Special Issues » Yum

A Chinese Constant

For 43 years, the family behind Lotus Garden has watched Tucson grow—and tastes change

by

2 comments

In February 1968, when Lotus Garden opened its doors for business, there wasn't much to be found near the intersection of Speedway Boulevard and Wilmot Road.

"We were the farthest-east restaurant in Tucson," said Darryl Wong, today the chef and owner of his family's Lotus Garden Chinese restaurant. "Where Speedway and Wilmot ended is where the pavement ended. Everything beyond that was desert."

Lotus Garden was opened by Thomas and Lillian Wong, Darryl's parents. Today, Lotus Garden is Tucson's oldest Chinese restaurant that's been run continuously by the same family. Darryl, 47, is the chef. His brother, Dan, 52, is active in the day-to-day workings.

It's not uncommon for Darryl to put in a 14-hour day. Dan often comes in after his computer-programming day job. Meanwhile, their parents have stepped back, at least a little bit.

"My father is fully retired; my mother is semi-retired. She still does her seven days, but she does it in three- to-four-hour increments," said Darryl.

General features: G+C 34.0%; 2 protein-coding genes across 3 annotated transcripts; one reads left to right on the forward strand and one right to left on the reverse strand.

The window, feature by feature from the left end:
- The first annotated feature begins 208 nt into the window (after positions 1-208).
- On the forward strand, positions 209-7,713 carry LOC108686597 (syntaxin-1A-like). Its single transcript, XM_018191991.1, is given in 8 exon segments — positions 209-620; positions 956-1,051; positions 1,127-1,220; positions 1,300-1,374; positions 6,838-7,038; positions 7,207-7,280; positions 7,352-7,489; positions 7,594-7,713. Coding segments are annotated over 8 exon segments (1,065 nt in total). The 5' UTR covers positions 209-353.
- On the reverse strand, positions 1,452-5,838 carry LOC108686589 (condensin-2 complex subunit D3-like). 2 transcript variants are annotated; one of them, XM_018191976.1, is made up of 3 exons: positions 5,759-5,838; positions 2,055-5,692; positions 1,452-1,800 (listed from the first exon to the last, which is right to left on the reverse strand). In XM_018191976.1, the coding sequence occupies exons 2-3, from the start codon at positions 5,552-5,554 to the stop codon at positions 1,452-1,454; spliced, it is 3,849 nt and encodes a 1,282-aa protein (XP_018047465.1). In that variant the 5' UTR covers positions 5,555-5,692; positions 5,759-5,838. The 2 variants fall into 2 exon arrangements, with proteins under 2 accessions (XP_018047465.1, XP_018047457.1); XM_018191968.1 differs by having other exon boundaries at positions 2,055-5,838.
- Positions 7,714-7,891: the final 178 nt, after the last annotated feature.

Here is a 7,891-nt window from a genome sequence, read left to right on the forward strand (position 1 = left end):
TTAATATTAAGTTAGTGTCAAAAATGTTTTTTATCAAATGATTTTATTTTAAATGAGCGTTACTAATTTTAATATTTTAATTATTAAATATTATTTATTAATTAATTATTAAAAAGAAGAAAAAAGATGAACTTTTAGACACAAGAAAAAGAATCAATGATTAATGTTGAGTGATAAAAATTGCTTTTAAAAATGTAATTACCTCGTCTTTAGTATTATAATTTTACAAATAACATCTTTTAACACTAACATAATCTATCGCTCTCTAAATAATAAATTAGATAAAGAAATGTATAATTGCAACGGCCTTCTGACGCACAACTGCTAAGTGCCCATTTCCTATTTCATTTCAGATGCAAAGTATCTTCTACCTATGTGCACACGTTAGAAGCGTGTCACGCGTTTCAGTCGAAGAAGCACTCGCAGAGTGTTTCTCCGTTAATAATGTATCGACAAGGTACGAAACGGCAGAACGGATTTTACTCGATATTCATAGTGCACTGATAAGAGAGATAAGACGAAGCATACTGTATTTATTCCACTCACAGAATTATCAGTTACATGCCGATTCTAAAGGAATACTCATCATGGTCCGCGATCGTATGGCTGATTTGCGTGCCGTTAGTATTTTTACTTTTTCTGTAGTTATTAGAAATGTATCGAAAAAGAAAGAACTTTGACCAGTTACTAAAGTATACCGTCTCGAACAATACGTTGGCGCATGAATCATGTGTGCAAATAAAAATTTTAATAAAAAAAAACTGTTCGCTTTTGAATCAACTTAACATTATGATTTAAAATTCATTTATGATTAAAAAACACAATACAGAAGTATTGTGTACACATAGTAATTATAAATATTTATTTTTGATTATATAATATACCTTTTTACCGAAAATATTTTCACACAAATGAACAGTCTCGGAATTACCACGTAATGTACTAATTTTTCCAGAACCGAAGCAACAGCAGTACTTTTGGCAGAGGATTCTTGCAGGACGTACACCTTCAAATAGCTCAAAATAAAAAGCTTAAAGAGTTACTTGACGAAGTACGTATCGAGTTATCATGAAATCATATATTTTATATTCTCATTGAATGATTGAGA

Thomas is 84; Lillian is 78.

Hard work is the hallmark by which the Wong family built their successful restaurant. Wong's uncle, Chuck Gin, was a Chinese American who served in China during World War II. There, he met a woman and married her. They returned to the United States, where his parents ran a tiny neighborhood market (currently the Anita Street Market).

The woman's brother, Darryl's father, wanted to come to America; however, he did not have enough money. The Gins were looking to retire, so a deal was made: Thomas would come to Tucson and work at the store—not for a salary, but to eventually take ownership of the store.

The hours were long and hard. "In those days, you had to open at 7 (a.m.), and you didn't close until 11 (p.m.), and then after that, you had to stock," Darryl said.

Yes, the days were long, but eventually, the store belonged to Thomas.

When Thomas decided he was ready for a wife, friends arranged for him to meet Lillian, who lived in Detroit. He warned her that their work would be hard, and that there would be many sacrifices to make if she wanted to be his wife. Lillian said yes.

Lillian and Thomas ran the market for several years, but times were changing, due in part to the increasing plethora of convenience stores. Raising three kids on the income was getting more challenging; they needed to do something else, and both of them had some restaurant experience.

"They happened to find out that this property was available. It used to be a barbecue place," said Darryl.

Thomas applied for a loan from the Small Business Administration.

"Dad was the second person to get an SBA loan in those days," Darryl said. Ten years later, the Wongs had that loan completely paid off.